As the light started to finally seep across the sky just before seven, I did the ungainly clamber back over the drywall and proceeded onward to the village of Beckermonds. Still, serene and lovely in the thin veil of blue light, the Wharfe trickled between the handful of houses. Today would be the last day along the river. Here at Beckermonds the two sources of the Wharfe meet – those from Green Field Beck and Oughtershaw Beck. It would be the latter I continued on.
A short, sharp, steep push on the tar lane soon turned into an old drove road; rough and tussled with weed amid the exposed limestone below. The valley started to open out past the hamlet of Oughtershaw, stretching down down to the beck over weather heckled grasses, brown and dark green, hunkered and glaring on the exposed moorside. Trees lay the other side of the water.
The drove road took me past Swarthghyll Farm and then field after field now, each a different colour as more light came into the sky until they were all a satisfying orange and, finally, toned in daytime hues.
A small herd of fenced off cows mooed at me as I passed. These ones were fluffy, brown with a stripe of colour around their centre like a saddleback pig. What were these pig-cows? These ones didn’t look scary at all! They were trying to be, they clearly weren’t chuffed at me disturbing their easy morning, and maybe I was able to be amused as there was a fence between us, but I decided I liked those cows. Those cows could stay.
The track started to disappear and I continued on moorland paths. Whilst always clear, they jumped up and down the slope as it did its best to avoid the streams that poured down from their sources. Mud was a constant, but that was always to be expected on a walk that centred around valleys and waterways and my gaiters had so far been solid. These limestone rich soils made a sticky, insistent mud, but were fertile and rich nourishment for a large variety of flora. Some distinctive pink flowers of cross leaf heath were stubbornly sticking around, low to the ground. Bilberries would have been plentiful just the month or two before, but the classic crowberry was not as well distributed in these parts – there’s too many sheep grazing.
Now I was starting to cross the watershed; a line that runs along the Pennines from north to south. Rivers that flow to the west of it will empty at the Irish Sea, whilst those the go east find their way to the North Sea. The Wharfe originated on the east side, and would eventually join the Ouse and then the Humber before gleefully flowing into the North Sea.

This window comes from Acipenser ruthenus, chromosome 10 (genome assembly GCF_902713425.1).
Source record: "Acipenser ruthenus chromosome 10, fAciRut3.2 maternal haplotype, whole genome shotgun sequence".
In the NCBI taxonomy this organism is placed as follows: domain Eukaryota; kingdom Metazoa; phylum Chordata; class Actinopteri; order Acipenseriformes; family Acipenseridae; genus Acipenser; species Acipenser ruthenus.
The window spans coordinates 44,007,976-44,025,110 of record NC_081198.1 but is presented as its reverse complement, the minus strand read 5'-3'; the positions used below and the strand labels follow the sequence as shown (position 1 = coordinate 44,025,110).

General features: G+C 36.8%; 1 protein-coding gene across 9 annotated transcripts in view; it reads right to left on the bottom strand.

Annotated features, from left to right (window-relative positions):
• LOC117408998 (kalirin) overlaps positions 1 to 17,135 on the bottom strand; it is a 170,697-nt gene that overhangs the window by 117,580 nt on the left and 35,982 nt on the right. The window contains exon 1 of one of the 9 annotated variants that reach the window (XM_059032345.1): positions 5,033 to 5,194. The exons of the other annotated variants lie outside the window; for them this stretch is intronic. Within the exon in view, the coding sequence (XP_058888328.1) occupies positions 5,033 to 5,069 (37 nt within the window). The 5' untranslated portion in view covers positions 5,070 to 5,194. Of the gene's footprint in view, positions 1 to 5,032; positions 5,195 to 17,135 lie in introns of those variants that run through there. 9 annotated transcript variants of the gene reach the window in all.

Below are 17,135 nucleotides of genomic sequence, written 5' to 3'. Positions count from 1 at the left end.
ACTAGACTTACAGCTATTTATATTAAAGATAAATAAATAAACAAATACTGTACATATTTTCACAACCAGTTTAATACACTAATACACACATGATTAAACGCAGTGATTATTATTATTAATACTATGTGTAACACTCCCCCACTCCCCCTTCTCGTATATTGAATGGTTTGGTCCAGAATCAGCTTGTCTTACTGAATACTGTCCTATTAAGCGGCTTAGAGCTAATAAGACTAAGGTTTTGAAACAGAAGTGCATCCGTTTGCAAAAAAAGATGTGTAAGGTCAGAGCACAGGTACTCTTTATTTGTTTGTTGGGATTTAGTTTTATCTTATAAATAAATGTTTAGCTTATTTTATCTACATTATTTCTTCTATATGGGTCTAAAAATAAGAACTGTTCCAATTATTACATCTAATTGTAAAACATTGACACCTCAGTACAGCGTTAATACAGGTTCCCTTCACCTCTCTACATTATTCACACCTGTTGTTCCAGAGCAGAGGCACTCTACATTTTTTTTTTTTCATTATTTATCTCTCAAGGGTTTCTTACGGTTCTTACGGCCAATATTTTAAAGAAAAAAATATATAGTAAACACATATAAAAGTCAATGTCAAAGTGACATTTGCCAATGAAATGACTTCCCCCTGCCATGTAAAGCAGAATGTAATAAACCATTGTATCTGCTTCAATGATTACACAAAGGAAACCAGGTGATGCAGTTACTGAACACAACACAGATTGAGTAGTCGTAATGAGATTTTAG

The Yorkshire Three Peaks Challenge
The Yorkshire Three Peaks Challenge sees many hikers and trail runners gather in the Ribble valley all throughout the year to tackle the famous three mountains.
The flat topped Ingleborough sits at 2,372ft, whilst the raked sides of Pen-y-Gent rise to 2,277ft. Whernside and its whaleback top the tree at 2,417ft. The challenge is to climb all three, going between them on foot, in under twelve hours.
Due to the need for daylight, this popular challenge can see Saturdays in summer crowded with hundreds on these mountaintops. With 24 miles and 5,200ft of ascent, most completers manage the challenge in ten hours.
I passed into the grouse moors where signs warned of the ground nesting birds. The main bulk of grouse hunting season was over and I doubted that too many nests would remain conspicuous. I was surprised by the boldness and the curiosity of the birds that remained. This was also a noted adder habitat which I wasn’t expecting; I thought the more north one went, the fewer snakes were around. Presumably they had a generous diet from the frogs in the waterways to all the baby birds.
It wasn’t far from the isolated Cam Houses Farm that I joined the Cam High Road and the cairn that marked the meeting of this old Roman Road with the Pennine Way. The descent was easy and the Ribblehead viaduct soon came into distant sight as the road carried on the Far Gearstones below it. The Yorkshire Three Peaks of Ingleton, Whernside and Pen-y-Gent were all visible; big and dominating and quite worthy of their challenge.
Once down, I headed up again, onto Blea Moor, where I parked myself down to heat up some lunch before I got too high or exposed to keep a flame alight. I pressed on over the ragged and tumbled terrain to join another drove road and, then, an actual road. The actual road, thankfully fairly empty, took me steeply downward under the Dent Hill viaduct. A cyclist struggled upwards towards me, gave a nod as he passed.